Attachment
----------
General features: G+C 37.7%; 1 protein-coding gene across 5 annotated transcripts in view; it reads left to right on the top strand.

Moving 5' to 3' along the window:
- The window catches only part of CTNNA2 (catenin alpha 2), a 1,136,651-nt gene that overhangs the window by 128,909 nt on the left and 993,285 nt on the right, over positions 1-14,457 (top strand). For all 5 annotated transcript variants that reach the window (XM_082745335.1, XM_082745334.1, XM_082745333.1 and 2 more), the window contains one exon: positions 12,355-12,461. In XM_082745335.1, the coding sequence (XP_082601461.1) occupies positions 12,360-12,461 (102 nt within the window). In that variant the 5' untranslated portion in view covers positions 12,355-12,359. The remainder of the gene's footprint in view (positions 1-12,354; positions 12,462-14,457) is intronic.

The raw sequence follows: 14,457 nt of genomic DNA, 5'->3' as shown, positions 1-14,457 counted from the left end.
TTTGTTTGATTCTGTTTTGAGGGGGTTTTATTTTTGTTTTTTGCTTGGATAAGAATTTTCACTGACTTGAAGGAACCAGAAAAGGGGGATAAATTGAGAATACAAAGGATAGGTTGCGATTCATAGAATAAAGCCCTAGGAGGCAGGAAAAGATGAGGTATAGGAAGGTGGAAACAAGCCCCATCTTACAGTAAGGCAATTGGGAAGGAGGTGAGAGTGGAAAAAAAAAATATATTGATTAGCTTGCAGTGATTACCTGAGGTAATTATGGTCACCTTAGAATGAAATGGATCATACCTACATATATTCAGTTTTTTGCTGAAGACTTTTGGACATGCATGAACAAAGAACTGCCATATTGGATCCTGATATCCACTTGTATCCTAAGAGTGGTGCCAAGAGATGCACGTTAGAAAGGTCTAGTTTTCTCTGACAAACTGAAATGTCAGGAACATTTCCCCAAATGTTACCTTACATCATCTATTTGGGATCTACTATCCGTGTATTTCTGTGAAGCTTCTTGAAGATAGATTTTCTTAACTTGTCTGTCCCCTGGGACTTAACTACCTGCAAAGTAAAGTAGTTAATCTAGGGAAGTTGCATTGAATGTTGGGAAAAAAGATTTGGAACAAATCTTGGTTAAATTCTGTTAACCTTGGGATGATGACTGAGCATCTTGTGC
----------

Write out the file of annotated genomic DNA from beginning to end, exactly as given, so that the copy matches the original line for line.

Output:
General features: G+C 37.7%; 1 protein-coding gene across 5 annotated transcripts in view; it reads left to right on the top strand.

Moving 5' to 3' along the window:
- The window catches only part of CTNNA2 (catenin alpha 2), a 1,136,651-nt gene that overhangs the window by 128,909 nt on the left and 993,285 nt on the right, over positions 1-14,457 (top strand). For all 5 annotated transcript variants that reach the window (XM_082745335.1, XM_082745334.1, XM_082745333.1 and 2 more), the window contains one exon: positions 12,355-12,461. In XM_082745335.1, the coding sequence (XP_082601461.1) occupies positions 12,360-12,461 (102 nt within the window). In that variant the 5' untranslated portion in view covers positions 12,355-12,359. The remainder of the gene's footprint in view (positions 1-12,354; positions 12,462-14,457) is intronic.

The raw sequence follows: 14,457 nt of genomic DNA, 5'->3' as shown, positions 1-14,457 counted from the left end.
TTTGTTTGATTCTGTTTTGAGGGGGTTTTATTTTTGTTTTTTGCTTGGATAAGAATTTTCACTGACTTGAAGGAACCAGAAAAGGGGGATAAATTGAGAATACAAAGGATAGGTTGCGATTCATAGAATAAAGCCCTAGGAGGCAGGAAAAGATGAGGTATAGGAAGGTGGAAACAAGCCCCATCTTACAGTAAGGCAATTGGGAAGGAGGTGAGAGTGGAAAAAAAAAATATATTGATTAGCTTGCAGTGATTACCTGAGGTAATTATGGTCACCTTAGAATGAAATGGATCATACCTACATATATTCAGTTTTTTGCTGAAGACTTTTGGACATGCATGAACAAAGAACTGCCATATTGGATCCTGATATCCACTTGTATCCTAAGAGTGGTGCCAAGAGATGCACGTTAGAAAGGTCTAGTTTTCTCTGACAAACTGAAATGTCAGGAACATTTCCCCAAATGTTACCTTACATCATCTATTTGGGATCTACTATCCGTGTATTTCTGTGAAGCTTCTTGAAGATAGATTTTCTTAACTTGTCTGTCCCCTGGGACTTAACTACCTGCAAAGTAAAGTAGTTAATCTAGGGAAGTTGCATTGAATGTTGGGAAAAAAGATTTGGAACAAATCTTGGTTAAATTCTGTTAACCTTGGGATGATGACTGAGCATCTTGTGC